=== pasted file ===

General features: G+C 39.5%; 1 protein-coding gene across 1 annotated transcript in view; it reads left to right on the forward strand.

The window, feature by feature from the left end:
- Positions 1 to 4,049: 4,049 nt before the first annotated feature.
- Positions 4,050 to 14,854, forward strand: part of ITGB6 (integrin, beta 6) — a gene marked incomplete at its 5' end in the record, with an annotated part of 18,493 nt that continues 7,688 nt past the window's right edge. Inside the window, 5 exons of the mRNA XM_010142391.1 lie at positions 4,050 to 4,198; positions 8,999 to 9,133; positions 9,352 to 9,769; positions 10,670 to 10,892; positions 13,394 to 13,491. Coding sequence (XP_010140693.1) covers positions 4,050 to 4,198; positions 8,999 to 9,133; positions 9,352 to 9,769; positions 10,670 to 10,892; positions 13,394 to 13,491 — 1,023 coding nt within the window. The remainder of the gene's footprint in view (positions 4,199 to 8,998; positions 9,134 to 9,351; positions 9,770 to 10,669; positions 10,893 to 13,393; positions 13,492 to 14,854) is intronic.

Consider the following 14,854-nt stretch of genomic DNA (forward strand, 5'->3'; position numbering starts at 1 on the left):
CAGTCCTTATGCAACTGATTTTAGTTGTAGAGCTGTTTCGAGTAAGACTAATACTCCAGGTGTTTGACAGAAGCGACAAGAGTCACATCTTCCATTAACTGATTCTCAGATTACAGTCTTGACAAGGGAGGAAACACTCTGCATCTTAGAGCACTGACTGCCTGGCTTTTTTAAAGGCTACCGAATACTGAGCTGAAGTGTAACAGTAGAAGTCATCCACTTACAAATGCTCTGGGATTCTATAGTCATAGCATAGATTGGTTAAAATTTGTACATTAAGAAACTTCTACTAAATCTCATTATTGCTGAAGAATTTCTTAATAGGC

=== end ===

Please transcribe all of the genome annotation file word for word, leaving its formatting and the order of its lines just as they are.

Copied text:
General features: G+C 39.5%; 1 protein-coding gene across 1 annotated transcript in view; it reads left to right on the forward strand.

The window, feature by feature from the left end:
- Positions 1 to 4,049: 4,049 nt before the first annotated feature.
- Positions 4,050 to 14,854, forward strand: part of ITGB6 (integrin, beta 6) — a gene marked incomplete at its 5' end in the record, with an annotated part of 18,493 nt that continues 7,688 nt past the window's right edge. Inside the window, 5 exons of the mRNA XM_010142391.1 lie at positions 4,050 to 4,198; positions 8,999 to 9,133; positions 9,352 to 9,769; positions 10,670 to 10,892; positions 13,394 to 13,491. Coding sequence (XP_010140693.1) covers positions 4,050 to 4,198; positions 8,999 to 9,133; positions 9,352 to 9,769; positions 10,670 to 10,892; positions 13,394 to 13,491 — 1,023 coding nt within the window. The remainder of the gene's footprint in view (positions 4,199 to 8,998; positions 9,134 to 9,351; positions 9,770 to 10,669; positions 10,893 to 13,393; positions 13,492 to 14,854) is intronic.

Consider the following 14,854-nt stretch of genomic DNA (forward strand, 5'->3'; position numbering starts at 1 on the left):
CAGTCCTTATGCAACTGATTTTAGTTGTAGAGCTGTTTCGAGTAAGACTAATACTCCAGGTGTTTGACAGAAGCGACAAGAGTCACATCTTCCATTAACTGATTCTCAGATTACAGTCTTGACAAGGGAGGAAACACTCTGCATCTTAGAGCACTGACTGCCTGGCTTTTTTAAAGGCTACCGAATACTGAGCTGAAGTGTAACAGTAGAAGTCATCCACTTACAAATGCTCTGGGATTCTATAGTCATAGCATAGATTGGTTAAAATTTGTACATTAAGAAACTTCTACTAAATCTCATTATTGCTGAAGAATTTCTTAATAGGC